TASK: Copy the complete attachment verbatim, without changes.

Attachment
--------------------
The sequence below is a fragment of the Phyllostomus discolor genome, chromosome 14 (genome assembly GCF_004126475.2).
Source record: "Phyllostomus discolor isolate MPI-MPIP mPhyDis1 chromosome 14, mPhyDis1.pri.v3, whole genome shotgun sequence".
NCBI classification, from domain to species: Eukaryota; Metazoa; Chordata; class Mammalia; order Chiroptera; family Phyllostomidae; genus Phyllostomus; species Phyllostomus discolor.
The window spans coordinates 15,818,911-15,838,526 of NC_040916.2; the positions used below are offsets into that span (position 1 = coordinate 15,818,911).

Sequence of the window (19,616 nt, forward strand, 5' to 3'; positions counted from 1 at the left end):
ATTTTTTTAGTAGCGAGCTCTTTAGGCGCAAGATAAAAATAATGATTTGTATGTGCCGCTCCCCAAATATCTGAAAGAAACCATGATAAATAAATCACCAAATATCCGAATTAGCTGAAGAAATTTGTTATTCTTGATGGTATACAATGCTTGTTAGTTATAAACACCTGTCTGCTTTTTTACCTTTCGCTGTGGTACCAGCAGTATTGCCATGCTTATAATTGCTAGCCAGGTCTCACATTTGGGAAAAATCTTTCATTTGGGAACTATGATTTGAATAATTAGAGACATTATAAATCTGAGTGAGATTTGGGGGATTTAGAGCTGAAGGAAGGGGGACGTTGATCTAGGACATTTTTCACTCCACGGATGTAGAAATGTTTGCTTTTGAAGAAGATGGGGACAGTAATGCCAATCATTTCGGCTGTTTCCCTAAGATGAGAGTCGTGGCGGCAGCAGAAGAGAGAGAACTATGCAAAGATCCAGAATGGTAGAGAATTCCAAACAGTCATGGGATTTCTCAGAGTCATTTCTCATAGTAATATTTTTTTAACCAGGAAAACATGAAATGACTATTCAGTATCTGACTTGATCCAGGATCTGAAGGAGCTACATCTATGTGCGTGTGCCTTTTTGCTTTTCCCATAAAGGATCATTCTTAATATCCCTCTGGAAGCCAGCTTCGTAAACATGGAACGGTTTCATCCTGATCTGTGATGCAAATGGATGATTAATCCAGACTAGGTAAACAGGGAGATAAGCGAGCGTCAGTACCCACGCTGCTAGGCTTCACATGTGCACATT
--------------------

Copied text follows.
The sequence below is a fragment of the Phyllostomus discolor genome, chromosome 14 (genome assembly GCF_004126475.2).
Source record: "Phyllostomus discolor isolate MPI-MPIP mPhyDis1 chromosome 14, mPhyDis1.pri.v3, whole genome shotgun sequence".
NCBI classification, from domain to species: Eukaryota; Metazoa; Chordata; class Mammalia; order Chiroptera; family Phyllostomidae; genus Phyllostomus; species Phyllostomus discolor.
The window spans coordinates 15,818,911-15,838,526 of NC_040916.2; the positions used below are offsets into that span (position 1 = coordinate 15,818,911).

Sequence of the window (19,616 nt, forward strand, 5' to 3'; positions counted from 1 at the left end):
ATTTTTTTAGTAGCGAGCTCTTTAGGCGCAAGATAAAAATAATGATTTGTATGTGCCGCTCCCCAAATATCTGAAAGAAACCATGATAAATAAATCACCAAATATCCGAATTAGCTGAAGAAATTTGTTATTCTTGATGGTATACAATGCTTGTTAGTTATAAACACCTGTCTGCTTTTTTACCTTTCGCTGTGGTACCAGCAGTATTGCCATGCTTATAATTGCTAGCCAGGTCTCACATTTGGGAAAAATCTTTCATTTGGGAACTATGATTTGAATAATTAGAGACATTATAAATCTGAGTGAGATTTGGGGGATTTAGAGCTGAAGGAAGGGGGACGTTGATCTAGGACATTTTTCACTCCACGGATGTAGAAATGTTTGCTTTTGAAGAAGATGGGGACAGTAATGCCAATCATTTCGGCTGTTTCCCTAAGATGAGAGTCGTGGCGGCAGCAGAAGAGAGAGAACTATGCAAAGATCCAGAATGGTAGAGAATTCCAAACAGTCATGGGATTTCTCAGAGTCATTTCTCATAGTAATATTTTTTTAACCAGGAAAACATGAAATGACTATTCAGTATCTGACTTGATCCAGGATCTGAAGGAGCTACATCTATGTGCGTGTGCCTTTTTGCTTTTCCCATAAAGGATCATTCTTAATATCCCTCTGGAAGCCAGCTTCGTAAACATGGAACGGTTTCATCCTGATCTGTGATGCAAATGGATGATTAATCCAGACTAGGTAAACAGGGAGATAAGCGAGCGTCAGTACCCACGCTGCTAGGCTTCACATGTGCACATT